The real motivation here may be the traditional desire among party elites to settle the nomination early, lest Republicans fight among themselves for too long. Many party pros have already signed up with one candidate or another, and they dread a drawn-out contest that they think will weaken the eventual nominee.
But a drawn-out competition didn’t seem to hurt Barack Obama in 2008, and this year of all years Republicans should want a long vetting process. It’s already October 3, and a rushed calendar means the primary campaign would be over in four or five months. This would help the well known and well-heeled candidates, or those who have been running for years. But it may not help the GOP select the best nominee for this consequential election season when voters are looking for a candidate who can win, rather than the one who is merely next in line.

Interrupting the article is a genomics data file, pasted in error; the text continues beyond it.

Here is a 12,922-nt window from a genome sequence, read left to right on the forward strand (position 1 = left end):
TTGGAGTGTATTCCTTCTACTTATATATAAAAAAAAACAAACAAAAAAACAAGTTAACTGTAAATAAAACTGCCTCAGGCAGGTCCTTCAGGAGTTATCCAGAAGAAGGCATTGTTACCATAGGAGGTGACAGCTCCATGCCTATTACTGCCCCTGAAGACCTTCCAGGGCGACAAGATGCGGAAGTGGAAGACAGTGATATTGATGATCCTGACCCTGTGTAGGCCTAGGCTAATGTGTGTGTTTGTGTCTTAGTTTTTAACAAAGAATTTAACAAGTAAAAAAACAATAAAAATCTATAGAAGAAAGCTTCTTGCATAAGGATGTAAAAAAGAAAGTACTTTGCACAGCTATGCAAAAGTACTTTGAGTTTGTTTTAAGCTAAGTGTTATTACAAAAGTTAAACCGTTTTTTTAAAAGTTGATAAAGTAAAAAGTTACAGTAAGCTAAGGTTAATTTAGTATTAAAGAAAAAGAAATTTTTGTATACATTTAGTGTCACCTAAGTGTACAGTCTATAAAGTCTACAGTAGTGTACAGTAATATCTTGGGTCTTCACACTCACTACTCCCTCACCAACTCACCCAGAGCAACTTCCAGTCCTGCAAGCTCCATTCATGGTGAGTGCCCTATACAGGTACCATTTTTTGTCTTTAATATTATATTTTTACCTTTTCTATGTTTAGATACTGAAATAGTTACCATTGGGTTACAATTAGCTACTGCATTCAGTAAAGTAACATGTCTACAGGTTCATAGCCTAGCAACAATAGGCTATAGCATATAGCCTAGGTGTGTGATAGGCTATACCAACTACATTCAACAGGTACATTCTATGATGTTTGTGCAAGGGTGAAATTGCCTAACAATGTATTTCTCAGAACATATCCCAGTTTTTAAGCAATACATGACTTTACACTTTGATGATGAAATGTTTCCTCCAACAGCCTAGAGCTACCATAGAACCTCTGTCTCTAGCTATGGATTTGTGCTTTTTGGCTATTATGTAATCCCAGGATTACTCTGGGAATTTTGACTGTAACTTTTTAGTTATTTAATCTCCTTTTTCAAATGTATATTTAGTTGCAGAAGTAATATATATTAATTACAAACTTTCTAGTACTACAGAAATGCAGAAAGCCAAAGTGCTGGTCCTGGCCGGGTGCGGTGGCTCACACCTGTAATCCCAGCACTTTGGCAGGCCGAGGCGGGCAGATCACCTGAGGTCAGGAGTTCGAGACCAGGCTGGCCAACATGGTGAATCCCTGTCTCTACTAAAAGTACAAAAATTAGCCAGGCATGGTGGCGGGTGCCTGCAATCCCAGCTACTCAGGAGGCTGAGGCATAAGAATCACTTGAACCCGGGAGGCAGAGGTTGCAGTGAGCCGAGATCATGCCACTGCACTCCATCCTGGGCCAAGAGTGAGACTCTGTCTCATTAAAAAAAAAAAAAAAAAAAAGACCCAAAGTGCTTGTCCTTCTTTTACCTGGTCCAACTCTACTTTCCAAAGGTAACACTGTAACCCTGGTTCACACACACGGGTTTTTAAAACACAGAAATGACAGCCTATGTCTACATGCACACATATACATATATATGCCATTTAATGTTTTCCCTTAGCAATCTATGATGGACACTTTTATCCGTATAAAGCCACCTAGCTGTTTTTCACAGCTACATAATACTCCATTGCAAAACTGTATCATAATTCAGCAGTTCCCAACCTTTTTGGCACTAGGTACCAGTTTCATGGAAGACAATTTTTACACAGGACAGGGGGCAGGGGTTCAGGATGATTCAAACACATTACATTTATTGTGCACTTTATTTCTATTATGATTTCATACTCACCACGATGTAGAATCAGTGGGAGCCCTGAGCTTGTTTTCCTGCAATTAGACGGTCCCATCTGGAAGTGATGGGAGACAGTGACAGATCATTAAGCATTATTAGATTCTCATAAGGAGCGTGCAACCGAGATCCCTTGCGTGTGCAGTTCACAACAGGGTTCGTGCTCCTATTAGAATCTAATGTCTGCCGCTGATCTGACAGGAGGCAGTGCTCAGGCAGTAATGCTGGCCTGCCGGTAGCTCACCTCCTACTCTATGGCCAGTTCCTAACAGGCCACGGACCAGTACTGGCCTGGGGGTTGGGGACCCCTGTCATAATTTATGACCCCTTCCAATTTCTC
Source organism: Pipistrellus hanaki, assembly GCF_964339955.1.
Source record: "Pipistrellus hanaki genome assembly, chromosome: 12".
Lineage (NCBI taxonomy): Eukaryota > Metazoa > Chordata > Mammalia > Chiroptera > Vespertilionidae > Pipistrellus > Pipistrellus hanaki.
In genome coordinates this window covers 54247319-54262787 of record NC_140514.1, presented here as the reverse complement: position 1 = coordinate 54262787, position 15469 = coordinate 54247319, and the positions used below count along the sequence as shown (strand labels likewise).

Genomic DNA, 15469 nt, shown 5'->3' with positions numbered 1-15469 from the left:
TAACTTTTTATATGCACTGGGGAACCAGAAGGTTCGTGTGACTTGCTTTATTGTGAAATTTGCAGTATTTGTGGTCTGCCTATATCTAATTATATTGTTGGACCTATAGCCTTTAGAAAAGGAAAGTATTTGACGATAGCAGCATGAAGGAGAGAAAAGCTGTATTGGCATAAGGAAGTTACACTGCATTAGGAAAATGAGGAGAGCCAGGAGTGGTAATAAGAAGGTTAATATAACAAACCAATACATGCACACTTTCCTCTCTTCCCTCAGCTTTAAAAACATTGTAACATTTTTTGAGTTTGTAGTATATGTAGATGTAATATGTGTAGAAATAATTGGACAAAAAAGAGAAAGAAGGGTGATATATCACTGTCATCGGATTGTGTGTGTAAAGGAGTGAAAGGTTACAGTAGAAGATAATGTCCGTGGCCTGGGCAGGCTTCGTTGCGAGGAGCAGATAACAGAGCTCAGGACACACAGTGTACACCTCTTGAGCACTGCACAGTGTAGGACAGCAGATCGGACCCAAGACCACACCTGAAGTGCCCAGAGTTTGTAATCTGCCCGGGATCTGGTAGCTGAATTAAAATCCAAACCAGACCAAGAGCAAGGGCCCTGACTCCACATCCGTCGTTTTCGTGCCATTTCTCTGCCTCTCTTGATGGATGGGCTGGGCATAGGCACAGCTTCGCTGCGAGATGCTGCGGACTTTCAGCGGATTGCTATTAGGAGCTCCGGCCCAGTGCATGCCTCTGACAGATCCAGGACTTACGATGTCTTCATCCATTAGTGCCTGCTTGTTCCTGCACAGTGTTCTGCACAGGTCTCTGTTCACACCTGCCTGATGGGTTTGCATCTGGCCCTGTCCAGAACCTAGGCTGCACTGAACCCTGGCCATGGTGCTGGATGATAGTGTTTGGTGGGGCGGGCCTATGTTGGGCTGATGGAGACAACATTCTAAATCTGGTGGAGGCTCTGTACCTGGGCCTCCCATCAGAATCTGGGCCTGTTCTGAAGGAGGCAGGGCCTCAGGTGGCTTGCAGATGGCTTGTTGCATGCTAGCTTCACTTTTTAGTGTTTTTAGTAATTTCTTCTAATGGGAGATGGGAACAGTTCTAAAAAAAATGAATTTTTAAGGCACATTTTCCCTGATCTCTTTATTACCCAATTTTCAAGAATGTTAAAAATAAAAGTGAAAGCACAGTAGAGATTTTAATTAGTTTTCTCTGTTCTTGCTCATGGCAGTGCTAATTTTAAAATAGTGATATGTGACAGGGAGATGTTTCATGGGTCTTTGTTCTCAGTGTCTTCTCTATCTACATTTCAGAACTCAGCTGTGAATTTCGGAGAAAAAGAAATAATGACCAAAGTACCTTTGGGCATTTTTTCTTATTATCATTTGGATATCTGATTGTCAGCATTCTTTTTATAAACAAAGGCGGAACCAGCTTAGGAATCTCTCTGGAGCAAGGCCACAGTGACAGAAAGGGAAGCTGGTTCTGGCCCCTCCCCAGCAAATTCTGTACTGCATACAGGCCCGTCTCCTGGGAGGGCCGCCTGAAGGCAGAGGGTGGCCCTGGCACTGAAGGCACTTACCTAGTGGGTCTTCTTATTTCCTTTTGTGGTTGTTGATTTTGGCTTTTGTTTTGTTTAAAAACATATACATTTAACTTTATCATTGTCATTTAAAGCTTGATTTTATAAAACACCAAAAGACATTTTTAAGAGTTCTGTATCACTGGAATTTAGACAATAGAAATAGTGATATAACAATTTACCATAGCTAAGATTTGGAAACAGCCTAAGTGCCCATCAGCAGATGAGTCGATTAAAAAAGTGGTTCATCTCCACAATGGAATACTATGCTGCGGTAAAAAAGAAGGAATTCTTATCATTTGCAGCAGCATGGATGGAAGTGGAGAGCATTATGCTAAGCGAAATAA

Republicans should want an extensive audition that introduces their candidates to more voters for a longer period. Larger states like Florida complain that small electorates like those in New Hampshire or the social conservatives in Iowa have an outsized nominating role. But truncating the primary season will only enhance their influence by making it harder for a candidate to recover from even a second or third place finish in either small state.